– Finally, if you’re watching something with songs, get up and sing or dance along!
Be Choosey About Content and Timing
Of all the programs available to children, be deliberate about what you watch. Media developed for children and that children watch intentionally (“foreground media”) offer the most potential for children to learn. Here are some websites for quality media created for children:
Also be thoughtful about when you use media. For instance, avoid TV as part of the bedtime routine. It delays the onset of children’s sleep and reduces the quality of sleep. Be aware of having TV on as background noise. Having the news or other programs created for adults on in the background can be disruptive to children’s play. It reduces conversations between parents and children—so there are fewer back-and-forth conversations that are so beneficial for children’s learning.
In a presentation “Tots and TVs,” I’ll talk more about how children learn from screen media at the 2016 SXSWedu conference, March 7-10 in Austin, TX. You can follow updates from the conference on Twitter: #sxswedu and #totstvs
Also watch for new recommendations on digital media use from the American Academy of Pediatrics.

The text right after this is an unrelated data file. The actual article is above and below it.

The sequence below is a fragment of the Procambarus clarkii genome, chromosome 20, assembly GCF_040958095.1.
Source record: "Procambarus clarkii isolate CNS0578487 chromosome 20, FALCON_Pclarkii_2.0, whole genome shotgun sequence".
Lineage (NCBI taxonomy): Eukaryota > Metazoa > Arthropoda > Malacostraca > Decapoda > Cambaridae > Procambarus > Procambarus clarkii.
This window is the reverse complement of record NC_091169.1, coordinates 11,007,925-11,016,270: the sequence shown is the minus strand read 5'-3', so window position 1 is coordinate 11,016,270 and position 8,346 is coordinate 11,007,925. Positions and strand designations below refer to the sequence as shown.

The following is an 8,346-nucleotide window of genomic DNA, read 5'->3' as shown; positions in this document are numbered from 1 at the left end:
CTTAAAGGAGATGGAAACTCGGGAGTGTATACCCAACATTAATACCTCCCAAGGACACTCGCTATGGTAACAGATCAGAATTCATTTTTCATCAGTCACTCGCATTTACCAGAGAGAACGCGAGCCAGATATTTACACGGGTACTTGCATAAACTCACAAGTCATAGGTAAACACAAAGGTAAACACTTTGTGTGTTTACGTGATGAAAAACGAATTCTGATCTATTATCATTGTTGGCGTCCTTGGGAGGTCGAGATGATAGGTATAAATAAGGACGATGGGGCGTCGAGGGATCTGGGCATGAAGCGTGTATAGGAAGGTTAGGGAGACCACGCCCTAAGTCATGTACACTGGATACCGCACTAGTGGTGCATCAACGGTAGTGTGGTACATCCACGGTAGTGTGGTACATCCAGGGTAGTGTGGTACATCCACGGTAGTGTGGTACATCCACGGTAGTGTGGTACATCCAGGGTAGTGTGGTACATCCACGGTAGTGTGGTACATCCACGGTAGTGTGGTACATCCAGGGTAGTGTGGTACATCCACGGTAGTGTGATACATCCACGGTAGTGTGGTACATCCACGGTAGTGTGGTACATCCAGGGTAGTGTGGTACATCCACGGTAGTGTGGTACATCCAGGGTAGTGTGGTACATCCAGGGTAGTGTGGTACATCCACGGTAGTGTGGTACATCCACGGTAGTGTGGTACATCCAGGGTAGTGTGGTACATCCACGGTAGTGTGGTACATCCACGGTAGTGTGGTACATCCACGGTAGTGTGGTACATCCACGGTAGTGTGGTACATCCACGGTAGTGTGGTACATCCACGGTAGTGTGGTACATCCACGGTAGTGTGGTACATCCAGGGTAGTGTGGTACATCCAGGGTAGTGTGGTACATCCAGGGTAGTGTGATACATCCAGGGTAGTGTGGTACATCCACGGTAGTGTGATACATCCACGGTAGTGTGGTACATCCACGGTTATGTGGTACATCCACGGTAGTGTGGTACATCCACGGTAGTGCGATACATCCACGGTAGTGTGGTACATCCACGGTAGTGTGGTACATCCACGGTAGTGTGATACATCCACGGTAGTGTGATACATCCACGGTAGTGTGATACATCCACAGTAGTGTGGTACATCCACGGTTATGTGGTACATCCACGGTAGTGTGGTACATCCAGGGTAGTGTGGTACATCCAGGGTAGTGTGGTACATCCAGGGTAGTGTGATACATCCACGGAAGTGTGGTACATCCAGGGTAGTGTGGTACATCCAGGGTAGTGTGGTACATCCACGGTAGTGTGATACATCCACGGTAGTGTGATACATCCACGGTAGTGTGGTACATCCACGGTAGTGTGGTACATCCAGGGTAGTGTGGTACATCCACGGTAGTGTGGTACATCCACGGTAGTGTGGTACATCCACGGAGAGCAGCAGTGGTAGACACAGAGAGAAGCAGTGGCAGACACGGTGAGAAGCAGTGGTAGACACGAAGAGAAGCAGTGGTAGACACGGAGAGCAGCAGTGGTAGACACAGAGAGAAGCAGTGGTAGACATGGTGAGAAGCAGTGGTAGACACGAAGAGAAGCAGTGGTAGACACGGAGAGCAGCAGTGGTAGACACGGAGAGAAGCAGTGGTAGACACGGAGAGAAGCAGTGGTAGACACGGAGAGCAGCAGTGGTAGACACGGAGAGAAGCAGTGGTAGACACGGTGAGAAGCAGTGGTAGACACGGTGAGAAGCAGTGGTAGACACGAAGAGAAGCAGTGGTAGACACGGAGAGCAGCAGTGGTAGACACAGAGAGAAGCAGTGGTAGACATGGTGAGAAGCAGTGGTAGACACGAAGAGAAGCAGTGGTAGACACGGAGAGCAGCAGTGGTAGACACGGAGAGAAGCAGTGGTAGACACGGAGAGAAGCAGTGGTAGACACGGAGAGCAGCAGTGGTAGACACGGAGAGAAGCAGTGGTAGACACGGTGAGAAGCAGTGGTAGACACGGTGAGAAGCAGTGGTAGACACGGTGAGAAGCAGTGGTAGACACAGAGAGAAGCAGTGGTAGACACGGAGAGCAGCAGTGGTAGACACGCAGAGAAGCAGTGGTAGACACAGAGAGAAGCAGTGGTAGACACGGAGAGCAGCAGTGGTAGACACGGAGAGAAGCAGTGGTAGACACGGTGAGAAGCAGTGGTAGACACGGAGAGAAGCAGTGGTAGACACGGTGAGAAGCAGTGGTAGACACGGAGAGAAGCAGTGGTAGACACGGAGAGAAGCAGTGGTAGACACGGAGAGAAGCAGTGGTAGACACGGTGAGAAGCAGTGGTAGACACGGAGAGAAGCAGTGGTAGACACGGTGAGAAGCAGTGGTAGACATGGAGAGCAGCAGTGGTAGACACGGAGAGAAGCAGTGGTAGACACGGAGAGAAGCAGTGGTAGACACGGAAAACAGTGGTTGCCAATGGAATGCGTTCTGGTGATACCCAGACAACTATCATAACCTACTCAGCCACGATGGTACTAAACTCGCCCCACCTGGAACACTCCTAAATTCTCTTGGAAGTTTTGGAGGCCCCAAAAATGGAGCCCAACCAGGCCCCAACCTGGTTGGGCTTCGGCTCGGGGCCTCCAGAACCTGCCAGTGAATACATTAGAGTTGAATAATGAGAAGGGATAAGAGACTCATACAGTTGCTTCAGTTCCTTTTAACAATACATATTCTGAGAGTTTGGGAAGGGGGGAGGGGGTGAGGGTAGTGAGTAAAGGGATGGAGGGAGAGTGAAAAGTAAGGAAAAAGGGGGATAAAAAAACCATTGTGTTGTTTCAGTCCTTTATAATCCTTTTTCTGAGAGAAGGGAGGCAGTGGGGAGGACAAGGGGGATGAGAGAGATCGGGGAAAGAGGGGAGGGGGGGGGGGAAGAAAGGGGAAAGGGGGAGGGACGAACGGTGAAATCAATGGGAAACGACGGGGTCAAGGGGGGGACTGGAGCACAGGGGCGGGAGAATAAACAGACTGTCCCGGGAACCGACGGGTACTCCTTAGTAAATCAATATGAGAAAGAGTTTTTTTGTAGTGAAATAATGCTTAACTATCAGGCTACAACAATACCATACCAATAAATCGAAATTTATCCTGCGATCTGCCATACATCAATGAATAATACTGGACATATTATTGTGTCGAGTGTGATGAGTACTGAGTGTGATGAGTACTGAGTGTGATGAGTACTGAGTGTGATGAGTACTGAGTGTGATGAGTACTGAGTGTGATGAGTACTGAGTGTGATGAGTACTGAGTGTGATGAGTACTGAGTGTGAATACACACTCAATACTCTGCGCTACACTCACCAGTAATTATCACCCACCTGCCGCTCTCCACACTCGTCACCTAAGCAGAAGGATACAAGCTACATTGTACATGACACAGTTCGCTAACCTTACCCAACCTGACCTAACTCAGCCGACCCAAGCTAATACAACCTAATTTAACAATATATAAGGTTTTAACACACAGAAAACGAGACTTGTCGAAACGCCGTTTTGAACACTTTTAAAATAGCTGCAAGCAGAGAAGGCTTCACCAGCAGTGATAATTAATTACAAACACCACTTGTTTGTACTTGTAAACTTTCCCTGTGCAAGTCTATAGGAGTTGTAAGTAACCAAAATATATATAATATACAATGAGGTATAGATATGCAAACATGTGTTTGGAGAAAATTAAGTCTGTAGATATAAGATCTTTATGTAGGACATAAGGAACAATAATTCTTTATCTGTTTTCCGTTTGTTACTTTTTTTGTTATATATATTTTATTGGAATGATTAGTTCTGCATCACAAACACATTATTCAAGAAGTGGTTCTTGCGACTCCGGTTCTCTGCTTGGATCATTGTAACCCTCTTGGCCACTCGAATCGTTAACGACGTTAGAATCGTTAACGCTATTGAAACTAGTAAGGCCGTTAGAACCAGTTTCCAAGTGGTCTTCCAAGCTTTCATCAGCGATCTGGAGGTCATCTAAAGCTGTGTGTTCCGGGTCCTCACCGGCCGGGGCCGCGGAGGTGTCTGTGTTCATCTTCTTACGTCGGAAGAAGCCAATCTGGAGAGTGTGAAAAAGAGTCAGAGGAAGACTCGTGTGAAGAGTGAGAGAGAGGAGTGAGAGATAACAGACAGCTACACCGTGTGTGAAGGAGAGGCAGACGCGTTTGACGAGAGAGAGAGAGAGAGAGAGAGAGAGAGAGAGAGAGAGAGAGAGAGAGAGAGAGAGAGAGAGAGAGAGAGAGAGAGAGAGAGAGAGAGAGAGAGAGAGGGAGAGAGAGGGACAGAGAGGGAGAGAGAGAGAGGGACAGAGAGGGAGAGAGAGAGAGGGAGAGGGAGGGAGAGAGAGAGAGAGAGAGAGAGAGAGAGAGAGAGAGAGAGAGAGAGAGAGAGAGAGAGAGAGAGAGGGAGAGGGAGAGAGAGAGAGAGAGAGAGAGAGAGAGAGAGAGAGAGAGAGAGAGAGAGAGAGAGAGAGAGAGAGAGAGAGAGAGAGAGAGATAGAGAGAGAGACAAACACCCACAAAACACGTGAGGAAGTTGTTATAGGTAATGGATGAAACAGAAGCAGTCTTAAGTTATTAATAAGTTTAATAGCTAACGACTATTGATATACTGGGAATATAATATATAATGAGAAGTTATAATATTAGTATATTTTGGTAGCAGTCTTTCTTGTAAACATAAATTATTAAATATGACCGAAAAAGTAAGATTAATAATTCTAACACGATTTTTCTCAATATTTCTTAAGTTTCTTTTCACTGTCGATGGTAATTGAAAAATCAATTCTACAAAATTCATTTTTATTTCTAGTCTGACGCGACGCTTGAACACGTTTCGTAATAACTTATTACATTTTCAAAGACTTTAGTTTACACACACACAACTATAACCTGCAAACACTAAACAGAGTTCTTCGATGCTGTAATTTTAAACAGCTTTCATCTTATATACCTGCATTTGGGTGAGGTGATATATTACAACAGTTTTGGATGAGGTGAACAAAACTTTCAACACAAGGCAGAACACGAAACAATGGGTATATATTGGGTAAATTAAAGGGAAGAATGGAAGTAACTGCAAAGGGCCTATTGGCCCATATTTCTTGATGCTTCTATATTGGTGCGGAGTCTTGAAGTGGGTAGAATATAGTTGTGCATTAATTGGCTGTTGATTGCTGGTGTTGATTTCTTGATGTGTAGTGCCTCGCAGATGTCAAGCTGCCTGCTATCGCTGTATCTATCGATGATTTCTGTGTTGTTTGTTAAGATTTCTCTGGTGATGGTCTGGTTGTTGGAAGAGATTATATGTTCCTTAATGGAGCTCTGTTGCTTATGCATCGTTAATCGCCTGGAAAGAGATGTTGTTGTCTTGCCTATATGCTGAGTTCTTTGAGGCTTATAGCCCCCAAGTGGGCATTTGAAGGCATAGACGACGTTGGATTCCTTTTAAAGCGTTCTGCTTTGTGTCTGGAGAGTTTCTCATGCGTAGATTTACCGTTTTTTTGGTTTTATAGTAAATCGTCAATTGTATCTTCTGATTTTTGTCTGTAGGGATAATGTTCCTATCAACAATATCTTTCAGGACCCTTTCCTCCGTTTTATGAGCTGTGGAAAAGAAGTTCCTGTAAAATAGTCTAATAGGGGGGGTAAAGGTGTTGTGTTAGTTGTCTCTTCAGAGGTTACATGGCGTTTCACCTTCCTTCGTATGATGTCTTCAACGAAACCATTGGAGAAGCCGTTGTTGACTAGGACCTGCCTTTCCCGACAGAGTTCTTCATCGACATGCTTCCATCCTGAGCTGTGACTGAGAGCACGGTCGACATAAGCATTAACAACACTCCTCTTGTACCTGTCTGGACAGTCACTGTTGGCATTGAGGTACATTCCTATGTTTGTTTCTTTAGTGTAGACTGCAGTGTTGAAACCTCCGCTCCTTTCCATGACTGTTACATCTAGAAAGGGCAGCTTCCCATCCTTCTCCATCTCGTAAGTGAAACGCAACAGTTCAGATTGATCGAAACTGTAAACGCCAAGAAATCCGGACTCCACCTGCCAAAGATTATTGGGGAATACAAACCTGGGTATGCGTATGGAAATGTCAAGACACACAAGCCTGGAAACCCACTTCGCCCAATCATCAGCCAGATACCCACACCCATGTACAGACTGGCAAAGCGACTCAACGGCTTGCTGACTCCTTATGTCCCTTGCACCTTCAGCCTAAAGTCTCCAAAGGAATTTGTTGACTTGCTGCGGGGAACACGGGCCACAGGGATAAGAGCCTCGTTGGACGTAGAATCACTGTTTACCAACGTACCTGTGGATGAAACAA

Some day we may look back at the prevailing concern about “screen media” and see it as simply another step in how as a society we integrate technology into our daily lives. For now, we emphasize that children need social interactions to foster healthy learning and development. And the best way to get those interactions is from other people.
About the Author:
Sarah Roseberry Lytle, Ph.D.
Lytle is the Director of Outreach and Education at I-LABS. She has B.A. in psychology and Spanish from the University of Notre Dame and a Ph.D. in developmental psychology from Temple University, where she studied how young children learn language from screen media.
About “Ask I-LABS Outreach:” This is an occasional series based on discussions the I-LABS Outreach team has with parents, caregivers, educators, and others interested in the science of early learning and how it applies to everyday interactions with children. See previous post: